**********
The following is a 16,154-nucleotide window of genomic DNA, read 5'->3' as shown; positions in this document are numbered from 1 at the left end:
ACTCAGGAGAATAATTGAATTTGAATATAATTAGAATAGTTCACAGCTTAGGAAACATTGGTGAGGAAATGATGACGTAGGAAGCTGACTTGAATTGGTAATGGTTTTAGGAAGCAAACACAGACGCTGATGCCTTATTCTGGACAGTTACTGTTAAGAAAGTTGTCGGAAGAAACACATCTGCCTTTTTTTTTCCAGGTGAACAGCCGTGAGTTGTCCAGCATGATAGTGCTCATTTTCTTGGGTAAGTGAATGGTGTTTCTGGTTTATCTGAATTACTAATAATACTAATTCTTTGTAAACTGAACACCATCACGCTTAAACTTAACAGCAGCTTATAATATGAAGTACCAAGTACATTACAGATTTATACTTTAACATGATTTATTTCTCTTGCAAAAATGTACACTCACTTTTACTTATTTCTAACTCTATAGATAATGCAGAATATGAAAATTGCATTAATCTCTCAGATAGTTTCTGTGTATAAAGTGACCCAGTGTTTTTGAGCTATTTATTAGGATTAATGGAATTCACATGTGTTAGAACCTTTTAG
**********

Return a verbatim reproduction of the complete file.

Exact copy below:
The following is a 16,154-nucleotide window of genomic DNA, read 5'->3' as shown; positions in this document are numbered from 1 at the left end:
ACTCAGGAGAATAATTGAATTTGAATATAATTAGAATAGTTCACAGCTTAGGAAACATTGGTGAGGAAATGATGACGTAGGAAGCTGACTTGAATTGGTAATGGTTTTAGGAAGCAAACACAGACGCTGATGCCTTATTCTGGACAGTTACTGTTAAGAAAGTTGTCGGAAGAAACACATCTGCCTTTTTTTTTCCAGGTGAACAGCCGTGAGTTGTCCAGCATGATAGTGCTCATTTTCTTGGGTAAGTGAATGGTGTTTCTGGTTTATCTGAATTACTAATAATACTAATTCTTTGTAAACTGAACACCATCACGCTTAAACTTAACAGCAGCTTATAATATGAAGTACCAAGTACATTACAGATTTATACTTTAACATGATTTATTTCTCTTGCAAAAATGTACACTCACTTTTACTTATTTCTAACTCTATAGATAATGCAGAATATGAAAATTGCATTAATCTCTCAGATAGTTTCTGTGTATAAAGTGACCCAGTGTTTTTGAGCTATTTATTAGGATTAATGGAATTCACATGTGTTAGAACCTTTTAG